In 2011, the revolution in Libya rocked world energy markets. Last year, the threat was sanctions on Iran. This year, is it insecurity in the great ungoverned Saharan spaces between Mali, Algeria and Libya?
Last week, a group of militants attacked the Ain Amenas gas facility in eastern Algeria, run by BP, Statoil and the state oil firm Sonatrach, in apparent retaliation for France's intervention in Mali. Without consultation, the Algerian military struck to end the siege, with reports of at least 50 hostages killed.
Oil companies have long experience of operating under troubled conditions in Algeria. Most of the country's fields are in the interior, south of the Atlas Mountains, heavily militarised and sparsely-peopled. Even during the vicious 1991-2002 civil war, in which some 100,000 people were killed, there were almost no attacks on oil installations.
The Ain Amenas attack thus comes as a shock. Firstly, it is the first successful assault on a defended petroleum facility in Algeria - the militants may have planned to destroy it. Secondly, it is 1,000 kilometres from the Mali border, from where the obvious threat seemed to emanate. Thirdly, it casts doubt on the competence, even complicity, of Algeria's security forces. And fourthly, it makes us wonder where else in the Sahara may be vulnerable.
Oil and gas provide 95 per cent of Algeria's export earnings, and so underpin its social model - based, to an even greater extent than in most petro-states, on subsidies and state employment. The Algerians' ruthless response is not surprising.
Algeria is the third-largest gas supplier to Europe, helping to diversify away from Russia, and Ain Amenas alone produced almost a fifth of exports. A lone attack may not make too much difference to the country's investment image, anyway already tarnished by harsh tax terms.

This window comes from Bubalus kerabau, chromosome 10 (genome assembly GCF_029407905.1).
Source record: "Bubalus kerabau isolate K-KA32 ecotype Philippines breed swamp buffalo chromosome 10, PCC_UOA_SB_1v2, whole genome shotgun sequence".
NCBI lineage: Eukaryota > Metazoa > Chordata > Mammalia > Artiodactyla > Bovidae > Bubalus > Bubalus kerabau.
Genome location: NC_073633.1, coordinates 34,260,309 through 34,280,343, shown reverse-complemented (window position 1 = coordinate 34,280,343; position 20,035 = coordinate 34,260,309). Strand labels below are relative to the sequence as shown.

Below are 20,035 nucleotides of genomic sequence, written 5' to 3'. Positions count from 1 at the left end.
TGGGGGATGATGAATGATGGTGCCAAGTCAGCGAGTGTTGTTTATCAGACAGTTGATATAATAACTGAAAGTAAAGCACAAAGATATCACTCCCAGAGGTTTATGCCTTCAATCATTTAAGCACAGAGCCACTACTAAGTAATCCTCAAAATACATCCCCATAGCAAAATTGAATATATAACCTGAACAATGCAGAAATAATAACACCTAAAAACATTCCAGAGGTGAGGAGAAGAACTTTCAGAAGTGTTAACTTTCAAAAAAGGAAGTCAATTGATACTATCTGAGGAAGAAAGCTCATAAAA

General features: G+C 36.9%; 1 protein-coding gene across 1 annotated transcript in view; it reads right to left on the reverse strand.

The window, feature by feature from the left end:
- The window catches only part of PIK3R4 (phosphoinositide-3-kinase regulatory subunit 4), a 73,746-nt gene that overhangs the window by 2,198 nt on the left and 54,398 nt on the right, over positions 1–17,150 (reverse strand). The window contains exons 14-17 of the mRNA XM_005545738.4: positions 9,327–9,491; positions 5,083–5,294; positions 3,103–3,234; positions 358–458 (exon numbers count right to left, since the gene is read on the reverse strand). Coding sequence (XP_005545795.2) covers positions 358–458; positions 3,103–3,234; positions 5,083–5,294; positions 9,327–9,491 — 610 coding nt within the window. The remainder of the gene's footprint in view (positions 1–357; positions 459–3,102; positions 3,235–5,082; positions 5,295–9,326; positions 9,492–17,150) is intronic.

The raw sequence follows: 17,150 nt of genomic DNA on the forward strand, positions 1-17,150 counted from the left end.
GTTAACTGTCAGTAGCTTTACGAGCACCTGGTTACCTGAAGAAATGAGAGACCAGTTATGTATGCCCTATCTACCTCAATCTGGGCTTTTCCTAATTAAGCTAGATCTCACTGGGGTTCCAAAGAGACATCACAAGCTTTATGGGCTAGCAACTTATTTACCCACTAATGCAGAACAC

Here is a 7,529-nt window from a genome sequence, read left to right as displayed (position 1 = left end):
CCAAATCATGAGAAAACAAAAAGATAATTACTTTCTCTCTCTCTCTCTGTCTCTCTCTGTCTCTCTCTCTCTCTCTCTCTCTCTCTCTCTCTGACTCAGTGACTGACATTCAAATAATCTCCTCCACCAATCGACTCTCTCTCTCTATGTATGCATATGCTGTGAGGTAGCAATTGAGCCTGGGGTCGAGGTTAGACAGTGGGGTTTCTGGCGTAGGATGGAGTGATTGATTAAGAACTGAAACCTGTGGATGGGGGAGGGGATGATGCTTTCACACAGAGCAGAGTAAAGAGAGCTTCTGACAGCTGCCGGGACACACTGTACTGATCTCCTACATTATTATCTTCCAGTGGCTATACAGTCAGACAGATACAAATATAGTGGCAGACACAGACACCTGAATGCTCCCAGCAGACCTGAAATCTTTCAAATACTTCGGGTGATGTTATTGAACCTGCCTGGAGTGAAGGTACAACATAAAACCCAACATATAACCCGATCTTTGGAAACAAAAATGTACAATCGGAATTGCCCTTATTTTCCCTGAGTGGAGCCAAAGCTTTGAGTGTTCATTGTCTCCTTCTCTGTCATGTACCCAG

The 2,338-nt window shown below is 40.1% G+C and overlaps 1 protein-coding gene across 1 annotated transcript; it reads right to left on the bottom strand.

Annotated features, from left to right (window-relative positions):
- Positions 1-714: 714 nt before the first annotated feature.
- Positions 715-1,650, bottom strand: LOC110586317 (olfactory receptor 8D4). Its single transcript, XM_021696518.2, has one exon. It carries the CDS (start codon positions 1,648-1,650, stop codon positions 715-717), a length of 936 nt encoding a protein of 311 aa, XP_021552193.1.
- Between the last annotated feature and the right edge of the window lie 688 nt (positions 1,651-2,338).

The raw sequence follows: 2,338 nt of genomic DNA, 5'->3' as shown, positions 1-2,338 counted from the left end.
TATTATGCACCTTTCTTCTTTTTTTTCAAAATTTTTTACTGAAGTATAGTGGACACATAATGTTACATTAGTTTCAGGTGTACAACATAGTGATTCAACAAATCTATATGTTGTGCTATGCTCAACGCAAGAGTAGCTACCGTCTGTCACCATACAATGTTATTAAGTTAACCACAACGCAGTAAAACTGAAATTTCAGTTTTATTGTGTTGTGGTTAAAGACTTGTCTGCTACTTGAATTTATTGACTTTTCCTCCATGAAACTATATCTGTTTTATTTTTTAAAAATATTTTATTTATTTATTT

Sonatrach can continue operations even if many foreign staff are withdrawn, deterred by the military's apparent disregard for hostages' lives. After this shock, Algeria's pervasive security state will no doubt reinforce the protection of its lifeline. The major energy security focus therefore shifts to weaker neighbours.
The French intervention in Mali was not driven by oil - it has none (at least, none has yet been found). However, all the other Saharan countries possess oil and gas in some quantity. Next-door Niger, though so far only a miniscule oil producer, is the world's fourth largest uranium miner, a major part of supply to France's power stations. ExxonMobil operates heavily-fortified fields in Chad. Oil exports from Sudan and South Sudan have been seriously disrupted since the countries' 2011 separation.
The heavyweights, of course, are Algeria and Libya. Between them, they supply about 3.7 million barrels per day, 4 per cent of the world's total. Libya's facilities escaped the 2011 overthrow of Muammar Qaddafi surprisingly unscathed. But the Ain Amenas attackers apparently crossed over porous borders from nearby western Libya - an area which yields about a quarter of the country's production. The Libyans rushed to strengthen their Petroleum Facility Guard after the attack, but this unit seems still unready.
Experience from terrorist and insurgent attacks on energy infrastructure in Yemen, Iraq, Pakistan, Saudi Arabia, Egypt's Sinai, Nigeria, Colombia and elsewhere suggests that well-defended facilities are a hard target. In this respect, last week's attack is an aberration. Trickier to protect are pipelines snaking across hundreds of kilometres of deserts and mountains.
Most vulnerable of all are oilfield workers - who can be intimidated, kidnapped or killed, as in last week's tragedy. In the vast open deserts, they are suddenly on the front line. Ain Amenas is not the herald of a new energy crisis - but it should catalyse oil companies, regional states and international partners to build a comprehensive Saharan security strategy, that does not rely on guns alone.
Robin Mills is Head of Consulting at Manaar Energy, and author of The Myth of the Oil Crisis and Capturing Carbon.